Location

Schewel Hall Room 231

Access Type

Event

Presentation Type

Oral Presentation

Event Website

http://www.lynchburg.edu/academics/red-letter-day/student-scholar-showcase/

Start Date

6-4-2016 11:30 AM

End Date

6-4-2016 11:45 AM

Abstract

The American school system is comprised of mostly middle-class Caucasian teachers who are unilingual English speakers. Fortunately, those numbers are beginning to change due to persons of other races teaching in public school systems, but just as those numbers are changing so are the numbers of students of diverse races in the classroom. As America continues to become a more diverse nation, so will its classrooms. While many Caucasian teachers are doing a wonderful job at educating all students, language and race still play a major role in the classroom. Language is not just the way in which a person communicates; it is a key element in an individual’s culture and identity, and it uniquely shapes the way people see the world and themselves. If Standard English is considered the only way to communicate in the classroom, then we eradicate the transferring of culture, history, identity, and character because languages and language variations are what help us to know about different groups of people. Language and race in the classroom have the ultimate ability to affect student identity, classroom participation, teacher and student relationships, and a student’s ability to interact with multiple cultures.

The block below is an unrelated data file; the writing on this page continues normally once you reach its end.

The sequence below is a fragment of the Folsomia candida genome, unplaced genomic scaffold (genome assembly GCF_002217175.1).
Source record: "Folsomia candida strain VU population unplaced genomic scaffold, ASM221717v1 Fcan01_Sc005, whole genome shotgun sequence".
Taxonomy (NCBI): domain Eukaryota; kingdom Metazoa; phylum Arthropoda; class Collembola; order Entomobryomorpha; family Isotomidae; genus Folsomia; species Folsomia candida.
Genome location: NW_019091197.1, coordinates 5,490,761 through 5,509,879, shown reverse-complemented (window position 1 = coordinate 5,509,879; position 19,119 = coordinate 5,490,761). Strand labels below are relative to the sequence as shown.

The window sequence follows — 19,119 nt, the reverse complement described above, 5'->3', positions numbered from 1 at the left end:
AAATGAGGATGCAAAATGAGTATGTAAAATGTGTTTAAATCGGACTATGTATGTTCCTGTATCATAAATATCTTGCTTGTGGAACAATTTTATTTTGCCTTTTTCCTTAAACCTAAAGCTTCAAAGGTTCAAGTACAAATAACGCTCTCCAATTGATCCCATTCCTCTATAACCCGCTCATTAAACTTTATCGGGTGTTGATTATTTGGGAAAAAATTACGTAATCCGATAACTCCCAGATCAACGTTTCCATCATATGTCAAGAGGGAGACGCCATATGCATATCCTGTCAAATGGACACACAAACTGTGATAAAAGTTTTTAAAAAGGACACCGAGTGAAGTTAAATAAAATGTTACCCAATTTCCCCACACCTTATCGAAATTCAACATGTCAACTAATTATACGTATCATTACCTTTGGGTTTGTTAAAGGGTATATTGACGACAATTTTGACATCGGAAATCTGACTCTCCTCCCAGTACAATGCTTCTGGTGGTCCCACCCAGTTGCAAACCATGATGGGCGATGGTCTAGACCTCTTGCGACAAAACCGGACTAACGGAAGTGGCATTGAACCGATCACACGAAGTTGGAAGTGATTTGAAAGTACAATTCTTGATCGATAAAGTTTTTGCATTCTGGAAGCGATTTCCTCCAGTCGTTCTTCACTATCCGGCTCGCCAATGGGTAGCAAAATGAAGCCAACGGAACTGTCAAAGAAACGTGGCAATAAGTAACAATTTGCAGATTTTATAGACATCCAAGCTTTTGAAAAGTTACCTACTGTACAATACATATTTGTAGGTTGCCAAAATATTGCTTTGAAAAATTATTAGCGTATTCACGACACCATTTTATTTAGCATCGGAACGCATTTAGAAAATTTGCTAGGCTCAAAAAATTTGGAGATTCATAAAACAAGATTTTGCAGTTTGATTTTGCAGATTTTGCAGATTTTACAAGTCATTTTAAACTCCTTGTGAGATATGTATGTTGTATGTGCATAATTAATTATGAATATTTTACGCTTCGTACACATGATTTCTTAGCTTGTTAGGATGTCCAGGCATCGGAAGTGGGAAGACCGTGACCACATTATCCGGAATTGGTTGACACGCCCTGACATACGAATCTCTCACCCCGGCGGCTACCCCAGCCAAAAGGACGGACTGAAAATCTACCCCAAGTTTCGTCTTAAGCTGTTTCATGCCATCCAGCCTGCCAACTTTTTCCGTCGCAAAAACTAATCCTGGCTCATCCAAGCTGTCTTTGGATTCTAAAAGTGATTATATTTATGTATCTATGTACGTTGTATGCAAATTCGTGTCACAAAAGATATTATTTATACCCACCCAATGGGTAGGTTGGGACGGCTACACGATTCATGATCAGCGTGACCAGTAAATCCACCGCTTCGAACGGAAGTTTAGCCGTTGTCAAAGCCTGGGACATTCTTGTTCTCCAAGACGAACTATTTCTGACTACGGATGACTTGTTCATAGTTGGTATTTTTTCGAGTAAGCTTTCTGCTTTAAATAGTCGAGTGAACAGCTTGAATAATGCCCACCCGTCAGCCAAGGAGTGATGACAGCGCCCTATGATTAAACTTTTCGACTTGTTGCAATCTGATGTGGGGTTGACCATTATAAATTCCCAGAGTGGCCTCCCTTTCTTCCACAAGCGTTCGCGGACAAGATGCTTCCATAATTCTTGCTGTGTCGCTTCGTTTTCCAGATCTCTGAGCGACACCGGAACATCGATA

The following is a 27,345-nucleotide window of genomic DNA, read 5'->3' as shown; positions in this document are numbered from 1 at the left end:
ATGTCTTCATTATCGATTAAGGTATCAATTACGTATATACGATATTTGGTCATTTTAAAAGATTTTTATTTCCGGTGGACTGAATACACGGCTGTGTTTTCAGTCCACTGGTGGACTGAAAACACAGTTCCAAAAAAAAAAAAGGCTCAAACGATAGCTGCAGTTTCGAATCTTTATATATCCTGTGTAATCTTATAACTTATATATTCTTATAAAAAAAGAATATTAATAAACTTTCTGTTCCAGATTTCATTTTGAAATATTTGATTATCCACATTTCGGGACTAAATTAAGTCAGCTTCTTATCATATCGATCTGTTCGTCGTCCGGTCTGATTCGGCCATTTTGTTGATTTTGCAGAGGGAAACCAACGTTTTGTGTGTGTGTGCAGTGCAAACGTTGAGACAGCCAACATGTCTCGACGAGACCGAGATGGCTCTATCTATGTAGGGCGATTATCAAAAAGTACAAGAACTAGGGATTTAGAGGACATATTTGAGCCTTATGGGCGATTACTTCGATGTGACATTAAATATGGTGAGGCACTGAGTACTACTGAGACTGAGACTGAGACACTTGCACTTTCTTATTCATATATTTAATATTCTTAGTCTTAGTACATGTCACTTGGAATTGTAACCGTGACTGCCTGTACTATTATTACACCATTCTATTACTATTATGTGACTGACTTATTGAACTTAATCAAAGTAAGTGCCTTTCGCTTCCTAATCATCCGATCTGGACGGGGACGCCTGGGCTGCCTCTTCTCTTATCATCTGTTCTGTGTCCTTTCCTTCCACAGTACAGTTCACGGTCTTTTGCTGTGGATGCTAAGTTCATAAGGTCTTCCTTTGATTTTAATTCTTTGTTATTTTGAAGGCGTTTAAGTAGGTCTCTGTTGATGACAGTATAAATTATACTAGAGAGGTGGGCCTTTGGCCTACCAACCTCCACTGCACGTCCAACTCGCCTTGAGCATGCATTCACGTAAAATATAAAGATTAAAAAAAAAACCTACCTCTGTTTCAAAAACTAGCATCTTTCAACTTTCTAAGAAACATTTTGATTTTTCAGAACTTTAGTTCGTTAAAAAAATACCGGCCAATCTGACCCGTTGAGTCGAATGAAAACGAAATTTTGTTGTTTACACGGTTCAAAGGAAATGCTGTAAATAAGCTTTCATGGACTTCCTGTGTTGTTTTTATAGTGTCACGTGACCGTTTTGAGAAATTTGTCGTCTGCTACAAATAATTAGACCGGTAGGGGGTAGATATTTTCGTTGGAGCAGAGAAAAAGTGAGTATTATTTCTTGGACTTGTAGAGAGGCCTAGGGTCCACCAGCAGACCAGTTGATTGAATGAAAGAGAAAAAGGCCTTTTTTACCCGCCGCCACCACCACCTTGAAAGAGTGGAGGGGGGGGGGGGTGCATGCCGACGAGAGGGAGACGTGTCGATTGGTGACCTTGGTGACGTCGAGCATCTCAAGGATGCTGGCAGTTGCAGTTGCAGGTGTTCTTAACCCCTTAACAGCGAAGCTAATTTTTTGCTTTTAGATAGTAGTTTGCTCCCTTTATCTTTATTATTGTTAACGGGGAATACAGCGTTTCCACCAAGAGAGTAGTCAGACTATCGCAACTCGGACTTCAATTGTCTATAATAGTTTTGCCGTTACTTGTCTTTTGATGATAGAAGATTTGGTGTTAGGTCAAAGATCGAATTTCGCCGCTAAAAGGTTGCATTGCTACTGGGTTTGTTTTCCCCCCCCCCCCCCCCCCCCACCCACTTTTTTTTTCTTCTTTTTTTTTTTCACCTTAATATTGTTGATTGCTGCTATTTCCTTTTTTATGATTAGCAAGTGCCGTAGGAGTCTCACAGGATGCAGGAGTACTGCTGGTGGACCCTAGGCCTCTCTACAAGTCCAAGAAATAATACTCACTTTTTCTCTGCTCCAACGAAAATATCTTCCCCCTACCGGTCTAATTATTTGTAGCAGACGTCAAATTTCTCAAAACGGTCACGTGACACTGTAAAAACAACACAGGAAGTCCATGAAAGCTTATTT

Faculty Mentor

Dr. Leslie S. Layne

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Apr 6th, 11:30 AM Apr 6th, 11:45 AM

Race, Language, and the Classroom: Facing Classroom Differences

Schewel Hall Room 231

The American school system is comprised of mostly middle-class Caucasian teachers who are unilingual English speakers. Fortunately, those numbers are beginning to change due to persons of other races teaching in public school systems, but just as those numbers are changing so are the numbers of students of diverse races in the classroom. As America continues to become a more diverse nation, so will its classrooms. While many Caucasian teachers are doing a wonderful job at educating all students, language and race still play a major role in the classroom. Language is not just the way in which a person communicates; it is a key element in an individual’s culture and identity, and it uniquely shapes the way people see the world and themselves. If Standard English is considered the only way to communicate in the classroom, then we eradicate the transferring of culture, history, identity, and character because languages and language variations are what help us to know about different groups of people. Language and race in the classroom have the ultimate ability to affect student identity, classroom participation, teacher and student relationships, and a student’s ability to interact with multiple cultures.

http://digitalshowcase.lynchburg.edu/studentshowcase/2016/Presentations/14